How to Sue for Parental Alienation in the State of Ohio

By Rob Kemmett

Parental alienation is the act of a parent, relative or friend speaking badly to a child about one of his or her parents in an effort to sabotage the parent-child relationship. In the case of a divorce, for example, if the mother tells the child lies about the father in order to make him appear untrustworthy, it is considered parental alienation. In the state of Ohio, parental alienation is recognized, meaning that action can be taken against anyone who engages in it. If you are a victim of parental alienation in Ohio, contact a state bar certified lawyer that specializes in family law.

Contact a lawyer specializing in divorce and family law. Divorce and family law are both specific practices geared toward handling cases involving family matters, including parental alienation. It is a good idea to talk with multiple lawyers as each lawyer has different qualifications, win-loss records and contacts within the court system.

Set up an appointment to discuss the alienation case. Provide the lawyer with as much detail as possible, including specific phrases used by the parent in question to alienate the child, dates of any incidents where the child showed early signs of parental alienation and the names of all parties involved.

Listen to the lawyer’s advice and discuss the fees associated with the case. Ask the lawyer to lay out a plan for the case and inquire about his or her track record.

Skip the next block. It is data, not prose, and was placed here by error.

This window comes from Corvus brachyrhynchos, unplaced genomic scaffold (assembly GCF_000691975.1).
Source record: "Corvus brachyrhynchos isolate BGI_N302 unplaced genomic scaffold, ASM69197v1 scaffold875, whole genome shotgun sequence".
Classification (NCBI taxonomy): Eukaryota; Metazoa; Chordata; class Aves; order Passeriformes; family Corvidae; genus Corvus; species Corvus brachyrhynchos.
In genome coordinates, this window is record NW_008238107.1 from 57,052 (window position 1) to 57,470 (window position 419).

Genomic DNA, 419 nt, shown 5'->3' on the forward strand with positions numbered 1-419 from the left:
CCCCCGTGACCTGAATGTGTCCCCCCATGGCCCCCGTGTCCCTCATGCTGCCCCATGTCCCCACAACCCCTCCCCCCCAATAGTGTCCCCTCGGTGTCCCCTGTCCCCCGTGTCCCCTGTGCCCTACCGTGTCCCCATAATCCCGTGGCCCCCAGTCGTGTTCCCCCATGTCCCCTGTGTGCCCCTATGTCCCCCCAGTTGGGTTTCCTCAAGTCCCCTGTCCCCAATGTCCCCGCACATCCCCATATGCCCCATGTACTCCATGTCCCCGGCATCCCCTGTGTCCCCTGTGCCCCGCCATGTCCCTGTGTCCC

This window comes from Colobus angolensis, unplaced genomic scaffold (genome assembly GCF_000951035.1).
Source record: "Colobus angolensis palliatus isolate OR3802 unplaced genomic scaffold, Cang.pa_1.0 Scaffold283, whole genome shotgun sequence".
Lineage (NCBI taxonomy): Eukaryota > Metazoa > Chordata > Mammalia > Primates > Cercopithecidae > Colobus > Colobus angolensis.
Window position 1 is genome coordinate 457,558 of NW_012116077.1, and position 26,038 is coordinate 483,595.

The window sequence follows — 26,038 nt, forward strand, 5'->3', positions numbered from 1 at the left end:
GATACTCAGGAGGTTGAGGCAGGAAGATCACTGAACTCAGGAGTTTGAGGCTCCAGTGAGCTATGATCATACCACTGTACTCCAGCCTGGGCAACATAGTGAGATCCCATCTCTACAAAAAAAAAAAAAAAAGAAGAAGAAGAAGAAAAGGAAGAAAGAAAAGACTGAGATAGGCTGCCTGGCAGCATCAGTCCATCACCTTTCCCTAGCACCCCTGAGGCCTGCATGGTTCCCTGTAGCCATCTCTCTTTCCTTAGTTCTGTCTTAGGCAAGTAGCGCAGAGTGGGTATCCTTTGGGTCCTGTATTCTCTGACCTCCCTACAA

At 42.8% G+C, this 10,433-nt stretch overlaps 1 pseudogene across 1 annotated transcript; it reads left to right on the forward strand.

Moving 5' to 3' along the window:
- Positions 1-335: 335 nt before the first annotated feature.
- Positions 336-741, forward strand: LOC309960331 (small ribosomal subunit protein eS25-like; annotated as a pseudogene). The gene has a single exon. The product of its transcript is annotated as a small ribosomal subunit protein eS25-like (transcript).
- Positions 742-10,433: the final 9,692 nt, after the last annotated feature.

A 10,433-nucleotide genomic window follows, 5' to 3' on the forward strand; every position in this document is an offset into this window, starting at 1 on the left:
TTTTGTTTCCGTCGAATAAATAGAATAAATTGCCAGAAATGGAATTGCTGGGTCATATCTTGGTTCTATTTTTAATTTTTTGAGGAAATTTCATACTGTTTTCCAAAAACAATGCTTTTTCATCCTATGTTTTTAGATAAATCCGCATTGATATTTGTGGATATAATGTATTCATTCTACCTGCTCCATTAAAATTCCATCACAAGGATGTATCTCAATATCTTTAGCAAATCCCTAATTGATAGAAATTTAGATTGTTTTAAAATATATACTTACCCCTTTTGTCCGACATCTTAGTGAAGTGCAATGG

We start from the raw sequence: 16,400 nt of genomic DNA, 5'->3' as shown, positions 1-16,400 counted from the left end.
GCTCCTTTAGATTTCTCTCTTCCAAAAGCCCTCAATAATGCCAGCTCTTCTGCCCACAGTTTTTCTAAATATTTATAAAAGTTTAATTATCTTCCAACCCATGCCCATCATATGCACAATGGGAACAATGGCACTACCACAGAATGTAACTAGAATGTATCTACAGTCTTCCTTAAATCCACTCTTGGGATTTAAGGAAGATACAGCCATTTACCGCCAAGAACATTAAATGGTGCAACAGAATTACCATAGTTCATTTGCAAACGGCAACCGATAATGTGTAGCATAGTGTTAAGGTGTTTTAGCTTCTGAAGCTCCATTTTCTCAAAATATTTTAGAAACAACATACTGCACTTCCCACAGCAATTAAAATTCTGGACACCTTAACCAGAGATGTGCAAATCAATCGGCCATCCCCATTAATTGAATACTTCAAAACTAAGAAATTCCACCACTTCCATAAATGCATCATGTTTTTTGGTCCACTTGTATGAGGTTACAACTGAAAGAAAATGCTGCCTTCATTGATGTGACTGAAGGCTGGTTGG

Hire a lawyer by choosing the person with whom you feel the most comfortable. The lawyer's fees should also fit in your price range as well.

Set up a follow-up appointment with your lawyer in order to discuss the case in more detail. Provide the lawyer with the names of any witnesses who have seen the accused parent attempt to alienate the child away from you. Tell the witnesses to create written statements which might be used as evidence during court proceedings.

File a lawsuit against the accused party for parental alienation. Your lawyer will provide you with all necessary paperwork and file it once completed. Await the court to hear your case. The court will contact your lawyer, who will inform you of any court dates in which you must appear.

Show up to court. The court examines the parents’ ability to cooperate with one another to make decisions in the best interests of the child. The history of the parents’ (or legal guardians’) support and consistency with the child is also reviewed. In the state of Ohio, the court often orders counseling if it is deemed that parental alienation is taking place.

About the Author

Rob Kemmett began writing professionally in 2010 and specializes in writing about food and hospitality. Kemmett has worked in various fine-dining restaurants throughout his career and holds an Associate of Applied Science in Le Cordon Bleu culinary arts from the Cooking and Hospitality Institute of Chicago.